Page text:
About the CUNY School of Professional Studies

For over 15 years, the CUNY School of Professional Studies (CUNY SPS) has been leading online education in New York. Notable for offering the most online bachelor’s and master’s degree options at the City University of New York, and for serving transfer students as the University system’s only undergraduate all-transfer college, CUNY SPS meets the needs of adults who wish to finish a bachelor’s degree, progress from an associate’s degree, earn a master’s degree or certificate in a specialized field, and advance in the workplace or change careers.

The School’s growth has been remarkable, with twenty-four degrees launched since 2006. Enrollment has risen by more than 30% in the last four years to over 4,000 students in the credit-bearing programs.  Thousands more are enrolled in non-degree and grant-funded workplace learning programs. In addition, the School has an active alumni network and has established the CUNY SPS Foundation, which offers multiple scholarship opportunities to current students.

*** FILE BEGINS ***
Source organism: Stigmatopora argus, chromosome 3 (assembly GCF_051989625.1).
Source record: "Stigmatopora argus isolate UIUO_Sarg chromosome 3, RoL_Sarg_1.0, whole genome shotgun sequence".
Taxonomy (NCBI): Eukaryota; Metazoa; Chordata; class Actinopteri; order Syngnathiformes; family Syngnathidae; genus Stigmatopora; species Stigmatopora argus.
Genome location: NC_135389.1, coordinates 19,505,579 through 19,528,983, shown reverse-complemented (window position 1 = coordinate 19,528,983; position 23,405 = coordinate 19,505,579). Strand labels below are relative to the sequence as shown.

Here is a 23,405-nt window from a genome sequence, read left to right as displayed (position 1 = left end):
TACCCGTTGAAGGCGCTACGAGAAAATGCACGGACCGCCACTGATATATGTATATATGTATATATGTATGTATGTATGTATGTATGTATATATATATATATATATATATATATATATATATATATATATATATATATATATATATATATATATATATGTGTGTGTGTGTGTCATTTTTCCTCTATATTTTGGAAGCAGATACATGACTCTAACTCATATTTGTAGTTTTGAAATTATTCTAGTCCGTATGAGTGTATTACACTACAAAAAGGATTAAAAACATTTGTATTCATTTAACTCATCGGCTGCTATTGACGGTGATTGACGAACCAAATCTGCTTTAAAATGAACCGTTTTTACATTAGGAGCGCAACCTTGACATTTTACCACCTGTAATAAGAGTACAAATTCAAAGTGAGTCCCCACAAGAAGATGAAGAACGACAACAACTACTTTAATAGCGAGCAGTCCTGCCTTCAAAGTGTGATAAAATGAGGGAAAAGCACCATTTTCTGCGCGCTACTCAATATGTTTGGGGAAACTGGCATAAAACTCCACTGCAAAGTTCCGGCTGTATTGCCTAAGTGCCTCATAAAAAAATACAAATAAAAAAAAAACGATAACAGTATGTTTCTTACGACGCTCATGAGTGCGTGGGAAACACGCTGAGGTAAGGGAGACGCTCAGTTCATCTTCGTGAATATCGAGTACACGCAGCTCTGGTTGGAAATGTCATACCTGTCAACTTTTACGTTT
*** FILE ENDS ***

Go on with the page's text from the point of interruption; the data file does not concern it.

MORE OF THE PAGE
CUNY SPS has consistently been named by U.S. News & World Report as one of the country’s top online institutions. This year, the School was ranked in the top 2% in the nation on the publisher’s list of the 2021 Best Online Bachelor’s Degree Programs.

Press Contact
Andrea Fagon
Director of Marketing and Communications
andrea.fagon@cuny.edu

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A memorial is being planned to remember the life of rapper DMX at the Barclays Center in Brooklyn next weekend, a source familiar with the plan tells News 4.

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Professor and Department Chair Patricia Mathews with work study student in Ethnic and Race Studies Department office.